Flaming Lips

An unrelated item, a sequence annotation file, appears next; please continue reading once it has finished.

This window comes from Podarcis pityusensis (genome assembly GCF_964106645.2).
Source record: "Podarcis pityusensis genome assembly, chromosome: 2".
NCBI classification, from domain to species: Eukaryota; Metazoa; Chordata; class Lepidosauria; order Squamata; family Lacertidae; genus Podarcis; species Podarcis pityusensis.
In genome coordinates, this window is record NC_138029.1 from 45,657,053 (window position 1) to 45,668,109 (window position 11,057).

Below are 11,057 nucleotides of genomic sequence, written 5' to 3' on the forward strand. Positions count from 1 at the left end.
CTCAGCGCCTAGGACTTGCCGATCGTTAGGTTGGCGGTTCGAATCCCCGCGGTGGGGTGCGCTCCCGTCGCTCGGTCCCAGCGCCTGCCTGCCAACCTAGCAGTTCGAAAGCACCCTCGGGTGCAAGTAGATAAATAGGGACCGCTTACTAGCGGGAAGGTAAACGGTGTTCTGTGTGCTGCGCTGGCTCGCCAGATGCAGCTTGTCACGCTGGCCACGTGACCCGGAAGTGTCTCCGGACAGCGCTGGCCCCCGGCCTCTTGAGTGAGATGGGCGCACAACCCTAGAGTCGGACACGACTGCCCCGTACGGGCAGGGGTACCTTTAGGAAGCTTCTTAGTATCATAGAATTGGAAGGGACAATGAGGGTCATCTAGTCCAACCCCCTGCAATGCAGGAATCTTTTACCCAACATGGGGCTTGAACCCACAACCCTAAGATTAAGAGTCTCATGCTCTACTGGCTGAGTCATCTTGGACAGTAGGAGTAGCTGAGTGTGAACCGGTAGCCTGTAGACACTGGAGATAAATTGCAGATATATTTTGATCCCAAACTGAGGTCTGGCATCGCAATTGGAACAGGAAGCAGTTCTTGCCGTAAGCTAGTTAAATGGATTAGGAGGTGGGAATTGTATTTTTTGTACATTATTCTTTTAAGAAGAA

Born of a noisy punk ethos, the Flaming Lips' evolution from art-rock space cadets is the product of three decades of sonic experimentation. After straying from the blustery garage-steeped cacophony of their early independent releases, the Lips have spent the better part of their modern years toying with the crux of performance pop artistry and theatrical kitsch. While 1993’s ‘She Don’t Use Jelly’ is their only song to get much airplay, the band has continued to carve out a niche for eccentricity among the lush orchestration of acclaimed albums like ‘The Soft Bulletin’ and ‘Yoshimi Battles the Pink Robots.’ Over the years, their neo-psychedelia has earned them three Grammys, but it's their notorious antics both onstage and off -- blood-infused vinyl, robot-inspired musicals and live spectacles that include riding around audiences in life-size bubbles and lots and lots of glitter – that has amassed a loyal following.

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